Considering that, as little as 20-30 years later, that little person might be shuffling along the street somewhere trying to sell Chianti or Prosecco. I don’t know, maybe it just feels odd to me, looking at it from the perspective in time I have.

The thing that always used to bug me about old people was they were always talking about the past. Like it was still alive to them. But they couldn’t remember something we had done 10 minutes ago. 25 years ago, that was even more resonant. Now, I begin to understand what those old folks were doing. Not that that I will agree with them or it and relent. I’m moving forward. Or so it seems.

A young blogger scolded me the other day. Seems in my zeal to illustrate a pattern and a progression, it came off as a “lecture.” Meg Houston Maker wrote a wonderful piece on her site, called Advice to Young Professionals. She is talking to the journalism crowd (what some young bloggers like to think they are). One of her points: Don’t assume you already know everything you need to be successful. Worth a read, whether you are 25 or 65. If you don’t believe me, read someone younger, like Meg. Or wait for the baseball bat in the face as you round that corner of confidence you thought you had nailed. Life is like that. Relentlessly waiting to toss a pie in your face.

Yeah I know, it sounds like I’m all maudlin and stuff. I just threw 100 cases and then ran 3 miles. And it’s the holiday season. I might be a bit fatigued.

What I really am is perplexed, in a good way, about the way life works.

What I realized last night, in the dark, with a sliver of moon overhead to light the way, is that if you are fortunate with health you have 20, 25 years max to run it hard. And then, you have to get out of the way. But before you do that, you give it all you have, don’t expect much in return (remember the “luck” factor), and hope you make it to a place where the rest of the ride still means something.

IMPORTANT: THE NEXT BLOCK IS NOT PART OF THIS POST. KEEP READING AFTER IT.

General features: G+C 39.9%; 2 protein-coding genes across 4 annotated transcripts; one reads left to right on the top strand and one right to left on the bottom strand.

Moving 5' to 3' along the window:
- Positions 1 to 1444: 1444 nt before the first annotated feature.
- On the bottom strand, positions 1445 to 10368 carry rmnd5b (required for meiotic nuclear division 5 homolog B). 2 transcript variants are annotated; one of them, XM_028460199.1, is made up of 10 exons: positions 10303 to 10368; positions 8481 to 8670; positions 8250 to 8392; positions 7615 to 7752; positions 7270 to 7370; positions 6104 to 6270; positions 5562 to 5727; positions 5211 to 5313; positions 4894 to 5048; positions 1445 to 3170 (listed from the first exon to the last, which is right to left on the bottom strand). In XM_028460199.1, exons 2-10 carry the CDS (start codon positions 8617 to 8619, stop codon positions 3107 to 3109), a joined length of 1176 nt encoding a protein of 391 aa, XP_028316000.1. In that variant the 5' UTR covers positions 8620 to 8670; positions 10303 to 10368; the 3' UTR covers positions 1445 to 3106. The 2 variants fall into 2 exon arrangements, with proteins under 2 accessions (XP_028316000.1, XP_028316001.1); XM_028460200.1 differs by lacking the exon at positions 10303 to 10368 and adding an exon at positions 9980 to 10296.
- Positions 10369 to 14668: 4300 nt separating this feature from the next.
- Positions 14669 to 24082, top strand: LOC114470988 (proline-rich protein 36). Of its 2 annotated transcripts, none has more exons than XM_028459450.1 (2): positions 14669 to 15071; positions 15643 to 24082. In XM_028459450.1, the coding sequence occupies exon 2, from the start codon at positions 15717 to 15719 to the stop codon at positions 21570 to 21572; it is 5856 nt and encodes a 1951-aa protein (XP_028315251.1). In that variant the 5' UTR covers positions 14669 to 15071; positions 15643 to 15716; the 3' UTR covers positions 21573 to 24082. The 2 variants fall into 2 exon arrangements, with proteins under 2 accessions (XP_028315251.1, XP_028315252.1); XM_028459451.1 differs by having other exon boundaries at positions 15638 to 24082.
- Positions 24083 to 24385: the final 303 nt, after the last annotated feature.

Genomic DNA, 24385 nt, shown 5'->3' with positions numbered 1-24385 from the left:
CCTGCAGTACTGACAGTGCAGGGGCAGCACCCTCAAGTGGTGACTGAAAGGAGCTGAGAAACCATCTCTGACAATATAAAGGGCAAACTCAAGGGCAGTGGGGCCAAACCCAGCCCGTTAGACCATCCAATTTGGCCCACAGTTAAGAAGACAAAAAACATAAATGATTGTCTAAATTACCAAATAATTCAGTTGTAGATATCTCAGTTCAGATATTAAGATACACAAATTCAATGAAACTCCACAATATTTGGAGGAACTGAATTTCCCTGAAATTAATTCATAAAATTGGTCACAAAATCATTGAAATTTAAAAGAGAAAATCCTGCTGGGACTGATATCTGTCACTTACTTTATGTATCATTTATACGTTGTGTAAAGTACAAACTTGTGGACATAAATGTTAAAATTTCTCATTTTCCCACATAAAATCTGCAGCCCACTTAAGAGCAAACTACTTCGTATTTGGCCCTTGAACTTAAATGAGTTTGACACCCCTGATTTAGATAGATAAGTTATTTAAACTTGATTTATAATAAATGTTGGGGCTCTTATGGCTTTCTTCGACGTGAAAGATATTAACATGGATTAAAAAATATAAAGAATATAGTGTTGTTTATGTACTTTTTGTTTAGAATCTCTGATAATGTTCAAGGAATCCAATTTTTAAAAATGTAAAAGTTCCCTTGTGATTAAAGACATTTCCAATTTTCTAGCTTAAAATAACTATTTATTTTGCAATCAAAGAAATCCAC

What you might want to avoid is being the chap who had all the luck, did all the wrong things, except one, and got the big reward at the end, at 65. Only to die three years later, depressed, sad, alone, without a purpose. Thinking it had been because he was such a brilliant force. When all it was, really, was dumb luck.


Good luck.




14 comments:

Wine Curmudgeon said...

Complaining because something you wrote sounded like a lecture, eh? They should be lucky you care enough to offer advice, regardless of the form they think it comes in.

Anonymous said...

"Ask the young. They know everything." - Joseph Joubert (1754-1824)

From Your Mindseye said...